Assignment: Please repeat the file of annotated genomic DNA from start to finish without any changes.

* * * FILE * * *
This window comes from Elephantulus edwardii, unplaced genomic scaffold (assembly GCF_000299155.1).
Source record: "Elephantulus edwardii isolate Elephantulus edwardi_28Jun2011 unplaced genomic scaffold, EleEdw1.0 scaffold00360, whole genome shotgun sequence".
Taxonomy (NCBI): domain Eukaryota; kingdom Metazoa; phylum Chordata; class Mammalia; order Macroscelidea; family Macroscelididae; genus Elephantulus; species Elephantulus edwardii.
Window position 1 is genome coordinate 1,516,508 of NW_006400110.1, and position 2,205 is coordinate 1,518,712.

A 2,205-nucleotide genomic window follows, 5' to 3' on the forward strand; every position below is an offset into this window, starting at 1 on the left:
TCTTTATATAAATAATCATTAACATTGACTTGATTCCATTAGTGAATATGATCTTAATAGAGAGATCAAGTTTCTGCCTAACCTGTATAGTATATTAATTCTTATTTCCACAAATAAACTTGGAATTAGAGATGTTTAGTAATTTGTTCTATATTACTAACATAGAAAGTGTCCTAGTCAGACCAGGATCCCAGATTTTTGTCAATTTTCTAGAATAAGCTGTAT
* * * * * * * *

This window comes from Elephantulus edwardii, unplaced genomic scaffold (assembly GCF_000299155.1).
Source record: "Elephantulus edwardii isolate Elephantulus edwardi_28Jun2011 unplaced genomic scaffold, EleEdw1.0 scaffold00360, whole genome shotgun sequence".
Taxonomy (NCBI): domain Eukaryota; kingdom Metazoa; phylum Chordata; class Mammalia; order Macroscelidea; family Macroscelididae; genus Elephantulus; species Elephantulus edwardii.
Window position 1 is genome coordinate 1,516,508 of NW_006400110.1, and position 2,205 is coordinate 1,518,712.

A 2,205-nucleotide genomic window follows, 5' to 3' on the forward strand; every position below is an offset into this window, starting at 1 on the left:
TCTTTATATAAATAATCATTAACATTGACTTGATTCCATTAGTGAATATGATCTTAATAGAGAGATCAAGTTTCTGCCTAACCTGTATAGTATATTAATTCTTATTTCCACAAATAAACTTGGAATTAGAGATGTTTAGTAATTTGTTCTATATTACTAACATAGAAAGTGTCCTAGTCAGACCAGGATCCCAGATTTTTGTCAATTTTCTAGAATAAGCTGTAT